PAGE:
A nebula is an interstellar cloud of dust, gas and plasma. Originally nebula was a general name for any extended astronomical object, including galaxies beyond the Milky Way (some examples of the older usage survive; for example, the Andromeda Galaxy is sometimes referred to as the Andromeda Nebula). They are the birthplaces of stars/
Classification of nebulae
Nebulae can be classified through illumination:
- Diffuse nebulae are illuminated nebulae
- Emission nebulae are internally illuminated clouds of ionized gas. Two of the most common types of emission nebula are H II regions and planetary nebulae
- Reflection nebulae are illuminated by reflections from nearby stars. An example is the nebulosity NGC 1435 surrounding the Pleiades star cluster.
- Planetary nebulae are compact shells of gas around a dead star or an intermittently active star.
- Supernova remnants are generally moving away from their parent star at high speed, and are heated by colliding with (relatively) slow moving galactic dust and gas. An example is the Crab Nebula in the constellation of Taurus.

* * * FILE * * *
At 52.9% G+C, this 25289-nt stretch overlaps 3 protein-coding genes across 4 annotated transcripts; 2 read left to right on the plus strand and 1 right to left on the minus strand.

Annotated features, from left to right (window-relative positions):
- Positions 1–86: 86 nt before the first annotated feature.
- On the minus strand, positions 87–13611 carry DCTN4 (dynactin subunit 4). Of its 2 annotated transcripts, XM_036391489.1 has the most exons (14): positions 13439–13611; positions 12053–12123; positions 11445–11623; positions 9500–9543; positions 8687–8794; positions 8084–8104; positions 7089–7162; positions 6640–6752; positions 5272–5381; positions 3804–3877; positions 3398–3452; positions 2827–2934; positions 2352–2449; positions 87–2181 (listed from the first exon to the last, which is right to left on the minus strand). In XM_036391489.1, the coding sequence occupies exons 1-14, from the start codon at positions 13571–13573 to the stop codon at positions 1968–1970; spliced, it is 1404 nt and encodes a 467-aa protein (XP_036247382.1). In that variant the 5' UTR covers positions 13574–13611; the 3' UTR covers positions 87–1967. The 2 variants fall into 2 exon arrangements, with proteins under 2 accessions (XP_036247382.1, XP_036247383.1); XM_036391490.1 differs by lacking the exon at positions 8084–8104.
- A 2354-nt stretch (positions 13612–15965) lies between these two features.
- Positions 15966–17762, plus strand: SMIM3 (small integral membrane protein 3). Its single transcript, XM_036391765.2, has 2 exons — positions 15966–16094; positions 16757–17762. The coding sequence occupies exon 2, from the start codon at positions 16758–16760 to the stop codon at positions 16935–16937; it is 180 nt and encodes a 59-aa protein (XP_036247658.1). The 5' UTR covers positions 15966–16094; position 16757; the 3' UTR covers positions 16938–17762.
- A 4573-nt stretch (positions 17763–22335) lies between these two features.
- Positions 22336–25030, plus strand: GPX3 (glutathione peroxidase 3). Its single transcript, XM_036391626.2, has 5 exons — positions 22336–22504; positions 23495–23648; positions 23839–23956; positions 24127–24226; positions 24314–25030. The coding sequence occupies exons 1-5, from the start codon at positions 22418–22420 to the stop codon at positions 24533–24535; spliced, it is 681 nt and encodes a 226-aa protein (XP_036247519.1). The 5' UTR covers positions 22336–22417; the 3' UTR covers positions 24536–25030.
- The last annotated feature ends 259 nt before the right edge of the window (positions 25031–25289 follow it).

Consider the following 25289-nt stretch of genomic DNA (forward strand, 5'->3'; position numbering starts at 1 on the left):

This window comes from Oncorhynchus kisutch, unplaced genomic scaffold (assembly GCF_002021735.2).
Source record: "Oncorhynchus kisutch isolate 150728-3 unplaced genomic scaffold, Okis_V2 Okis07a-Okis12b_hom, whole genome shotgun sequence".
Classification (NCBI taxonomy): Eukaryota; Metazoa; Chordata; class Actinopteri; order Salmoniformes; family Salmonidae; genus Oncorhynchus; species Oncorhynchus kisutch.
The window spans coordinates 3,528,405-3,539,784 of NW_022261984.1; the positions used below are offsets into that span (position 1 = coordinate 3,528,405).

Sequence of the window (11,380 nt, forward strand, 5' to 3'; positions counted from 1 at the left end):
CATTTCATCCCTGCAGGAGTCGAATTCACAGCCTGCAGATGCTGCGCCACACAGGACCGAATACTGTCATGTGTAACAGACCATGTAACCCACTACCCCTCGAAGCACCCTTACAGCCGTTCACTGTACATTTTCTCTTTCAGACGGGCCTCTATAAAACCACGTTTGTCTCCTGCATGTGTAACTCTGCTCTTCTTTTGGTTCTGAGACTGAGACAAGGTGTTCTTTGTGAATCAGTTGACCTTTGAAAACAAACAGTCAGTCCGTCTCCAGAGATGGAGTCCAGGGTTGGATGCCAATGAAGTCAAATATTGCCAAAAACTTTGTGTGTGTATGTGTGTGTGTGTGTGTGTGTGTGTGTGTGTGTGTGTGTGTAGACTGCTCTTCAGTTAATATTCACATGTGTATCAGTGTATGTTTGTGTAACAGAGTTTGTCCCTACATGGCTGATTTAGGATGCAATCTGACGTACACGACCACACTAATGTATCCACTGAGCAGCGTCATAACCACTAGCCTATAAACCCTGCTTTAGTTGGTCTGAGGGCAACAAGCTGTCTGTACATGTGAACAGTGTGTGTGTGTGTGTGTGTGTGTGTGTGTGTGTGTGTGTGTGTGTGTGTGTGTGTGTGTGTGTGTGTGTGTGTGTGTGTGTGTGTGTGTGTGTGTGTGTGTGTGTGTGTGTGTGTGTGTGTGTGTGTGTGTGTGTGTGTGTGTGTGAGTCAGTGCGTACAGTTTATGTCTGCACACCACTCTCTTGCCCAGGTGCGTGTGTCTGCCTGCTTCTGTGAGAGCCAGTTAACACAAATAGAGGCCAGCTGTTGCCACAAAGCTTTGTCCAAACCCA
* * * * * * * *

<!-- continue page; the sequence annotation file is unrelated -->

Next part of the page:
- Dark nebulae are unilluminated. They can be detected when they obscure stars or other nebulae. Famous examples include the Horsehead nebula in Orion, and the Coalsack Nebula in the Southern Cross.
Astrophysics of nebulae
H II regions are the birthplace of stars. They are formed when very diffuse molecular clouds begin to collapse under their own gravity, often due to the influence of a nearby supernova explosion. The cloud collapses and fragments, forming sometimes hundreds of new stars. The newly-formed stars ionize the surrounding gas to produce an emission nebula.
Other nebulae are formed by the death of stars; a star that undergoes the transition to a white dwarf blows off its outer layer to form a planetary nebula. Novae and supernovae can also create nebulae known as nova remnants and supernova remnants respectively.
- Solar nebula
- Timeline of the interstellar medium and intergalactic medium
- Messier object
- Images of nebulae